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Tellinghuisen JT, Boyce SE, and Chodera JD. The role of blanks in isothermal titration calorimetry. Submitted to Analytical Biochemistry. (2012)
Abstract

The heats measured in isothermal titration calorimetry (ITC) experiments generally need to be adjusted for heats of dilution of the reagents in the syringe (titrant) or cell (titrand) or both, to enable correct analysis of the data with standard fit models. This is often done through "blank" experiments with one of the reactive species missing. For ionic solutes, the resulting dilution heats can be large and can vary significantly with injection number; for nondissociating solutes, they are typically much smaller. When mixing heats vanish, there remains an "instrumental blank" of order -1 μcal but varying with both rate and volume of injection. In protein binding studies the titrant and titrand are normally prepared in a common buffer solution, yielding negligible mixing heat and reducing the blank correction to just the instrumental contribution. With some buffer preparations, even 5% concentration mismatches give negligible mixing heat. These results raise questions about the common use of an ad hoc constant in the least-squares analysis of protein binding data.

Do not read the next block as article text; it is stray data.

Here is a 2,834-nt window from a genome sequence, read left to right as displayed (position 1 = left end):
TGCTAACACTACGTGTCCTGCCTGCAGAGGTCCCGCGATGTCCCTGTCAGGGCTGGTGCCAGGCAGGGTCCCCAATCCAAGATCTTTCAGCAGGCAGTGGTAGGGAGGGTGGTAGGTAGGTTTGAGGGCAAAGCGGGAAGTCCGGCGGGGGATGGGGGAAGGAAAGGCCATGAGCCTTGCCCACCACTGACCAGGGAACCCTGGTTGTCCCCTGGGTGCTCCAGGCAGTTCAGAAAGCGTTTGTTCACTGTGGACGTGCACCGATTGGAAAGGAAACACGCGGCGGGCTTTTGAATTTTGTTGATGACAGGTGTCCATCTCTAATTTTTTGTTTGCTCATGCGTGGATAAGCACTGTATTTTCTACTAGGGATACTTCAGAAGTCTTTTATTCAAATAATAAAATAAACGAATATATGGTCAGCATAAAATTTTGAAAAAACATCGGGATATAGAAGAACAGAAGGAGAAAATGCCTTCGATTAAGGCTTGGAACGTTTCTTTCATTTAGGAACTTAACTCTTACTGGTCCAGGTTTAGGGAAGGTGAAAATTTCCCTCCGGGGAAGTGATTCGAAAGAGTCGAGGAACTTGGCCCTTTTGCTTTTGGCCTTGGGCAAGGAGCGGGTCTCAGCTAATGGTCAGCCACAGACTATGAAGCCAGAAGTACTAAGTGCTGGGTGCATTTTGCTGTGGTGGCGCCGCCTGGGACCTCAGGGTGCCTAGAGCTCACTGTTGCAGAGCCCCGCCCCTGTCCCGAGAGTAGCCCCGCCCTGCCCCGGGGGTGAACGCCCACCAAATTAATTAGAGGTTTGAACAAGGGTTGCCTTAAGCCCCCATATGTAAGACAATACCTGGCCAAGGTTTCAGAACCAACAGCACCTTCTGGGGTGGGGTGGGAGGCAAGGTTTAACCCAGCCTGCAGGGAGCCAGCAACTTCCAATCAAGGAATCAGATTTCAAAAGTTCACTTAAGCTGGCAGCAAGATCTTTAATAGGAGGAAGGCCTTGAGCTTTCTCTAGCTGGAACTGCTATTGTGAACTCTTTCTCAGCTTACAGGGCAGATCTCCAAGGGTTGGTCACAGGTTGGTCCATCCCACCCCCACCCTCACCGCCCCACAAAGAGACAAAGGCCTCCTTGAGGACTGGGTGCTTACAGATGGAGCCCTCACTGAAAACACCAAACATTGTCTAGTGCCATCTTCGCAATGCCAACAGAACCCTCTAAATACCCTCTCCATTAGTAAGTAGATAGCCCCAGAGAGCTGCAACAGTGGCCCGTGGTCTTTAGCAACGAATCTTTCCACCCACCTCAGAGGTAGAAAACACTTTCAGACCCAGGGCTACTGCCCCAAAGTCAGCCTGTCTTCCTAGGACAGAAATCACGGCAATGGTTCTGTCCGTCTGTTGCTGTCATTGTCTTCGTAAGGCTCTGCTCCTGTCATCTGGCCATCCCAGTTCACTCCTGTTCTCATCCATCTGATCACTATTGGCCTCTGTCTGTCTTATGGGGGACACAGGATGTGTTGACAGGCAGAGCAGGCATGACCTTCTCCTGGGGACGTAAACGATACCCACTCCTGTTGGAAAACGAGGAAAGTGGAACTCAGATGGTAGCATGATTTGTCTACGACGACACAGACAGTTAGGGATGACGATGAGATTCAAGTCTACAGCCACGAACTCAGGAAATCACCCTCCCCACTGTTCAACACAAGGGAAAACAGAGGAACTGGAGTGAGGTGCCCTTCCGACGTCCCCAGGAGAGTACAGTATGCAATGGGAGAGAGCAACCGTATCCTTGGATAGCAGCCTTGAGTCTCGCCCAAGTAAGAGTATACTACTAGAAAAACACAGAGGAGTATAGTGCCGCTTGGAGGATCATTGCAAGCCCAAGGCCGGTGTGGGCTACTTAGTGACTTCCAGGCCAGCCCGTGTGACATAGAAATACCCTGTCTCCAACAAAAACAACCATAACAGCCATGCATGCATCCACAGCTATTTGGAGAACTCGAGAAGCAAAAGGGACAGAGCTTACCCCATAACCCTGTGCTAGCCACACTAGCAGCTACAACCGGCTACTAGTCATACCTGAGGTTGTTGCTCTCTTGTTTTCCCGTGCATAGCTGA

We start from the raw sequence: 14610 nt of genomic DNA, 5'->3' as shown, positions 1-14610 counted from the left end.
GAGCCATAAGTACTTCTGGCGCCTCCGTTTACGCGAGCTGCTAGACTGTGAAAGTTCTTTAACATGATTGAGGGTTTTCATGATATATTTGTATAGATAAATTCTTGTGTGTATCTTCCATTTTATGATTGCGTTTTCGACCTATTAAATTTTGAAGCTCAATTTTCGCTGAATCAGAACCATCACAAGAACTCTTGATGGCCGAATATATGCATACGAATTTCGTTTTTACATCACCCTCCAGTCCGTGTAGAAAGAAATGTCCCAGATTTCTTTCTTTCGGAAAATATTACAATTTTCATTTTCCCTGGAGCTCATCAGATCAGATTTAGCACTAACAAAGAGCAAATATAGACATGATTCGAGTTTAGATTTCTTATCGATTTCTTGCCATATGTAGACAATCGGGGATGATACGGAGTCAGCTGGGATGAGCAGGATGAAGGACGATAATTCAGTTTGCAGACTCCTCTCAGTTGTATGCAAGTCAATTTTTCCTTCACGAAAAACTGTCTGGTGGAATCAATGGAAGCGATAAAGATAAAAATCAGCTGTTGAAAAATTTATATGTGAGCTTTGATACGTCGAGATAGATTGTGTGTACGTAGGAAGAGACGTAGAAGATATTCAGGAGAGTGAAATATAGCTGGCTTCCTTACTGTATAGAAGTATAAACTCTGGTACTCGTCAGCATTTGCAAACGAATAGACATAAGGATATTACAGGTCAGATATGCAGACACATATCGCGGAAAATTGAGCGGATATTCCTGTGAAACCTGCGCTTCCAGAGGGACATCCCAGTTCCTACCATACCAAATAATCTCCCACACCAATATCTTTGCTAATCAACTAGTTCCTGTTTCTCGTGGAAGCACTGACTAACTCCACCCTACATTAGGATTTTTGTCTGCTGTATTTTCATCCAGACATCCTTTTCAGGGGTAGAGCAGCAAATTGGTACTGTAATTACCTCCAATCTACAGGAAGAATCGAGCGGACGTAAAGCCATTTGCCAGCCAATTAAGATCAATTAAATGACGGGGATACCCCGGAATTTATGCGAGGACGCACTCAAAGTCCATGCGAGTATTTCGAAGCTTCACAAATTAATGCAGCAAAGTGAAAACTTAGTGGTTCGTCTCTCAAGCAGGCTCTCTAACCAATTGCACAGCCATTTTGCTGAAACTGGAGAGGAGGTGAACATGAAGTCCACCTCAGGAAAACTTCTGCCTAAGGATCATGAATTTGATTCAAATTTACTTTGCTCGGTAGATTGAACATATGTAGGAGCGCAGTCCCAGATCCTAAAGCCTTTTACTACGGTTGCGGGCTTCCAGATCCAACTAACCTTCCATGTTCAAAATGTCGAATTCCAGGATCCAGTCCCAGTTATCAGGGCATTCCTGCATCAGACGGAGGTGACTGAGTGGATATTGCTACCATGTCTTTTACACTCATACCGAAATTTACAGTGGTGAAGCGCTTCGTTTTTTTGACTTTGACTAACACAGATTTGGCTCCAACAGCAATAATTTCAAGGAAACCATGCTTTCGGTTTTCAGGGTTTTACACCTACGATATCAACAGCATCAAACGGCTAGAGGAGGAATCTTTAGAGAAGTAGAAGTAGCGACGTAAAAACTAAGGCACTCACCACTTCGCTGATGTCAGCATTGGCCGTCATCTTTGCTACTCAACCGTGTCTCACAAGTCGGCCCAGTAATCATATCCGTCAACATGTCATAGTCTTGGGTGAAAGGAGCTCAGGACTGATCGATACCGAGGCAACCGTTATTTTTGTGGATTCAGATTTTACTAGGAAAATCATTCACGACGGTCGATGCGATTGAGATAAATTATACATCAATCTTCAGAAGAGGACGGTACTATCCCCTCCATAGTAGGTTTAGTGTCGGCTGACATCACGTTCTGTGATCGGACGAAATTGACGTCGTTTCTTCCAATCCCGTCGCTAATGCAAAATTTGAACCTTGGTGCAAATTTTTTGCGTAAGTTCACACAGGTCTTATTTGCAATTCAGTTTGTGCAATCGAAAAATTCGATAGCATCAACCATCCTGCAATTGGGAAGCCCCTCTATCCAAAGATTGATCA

Supplementary data for "The role of blanks in isothermal titration calorimetry"


Supplementary data for "The role of blanks in isothermal titration calorimetry"

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Origin .dat files and VP-ITC .itc files for ITC titration data appearing in "The role of blanks in isothermal titration calorimetry"

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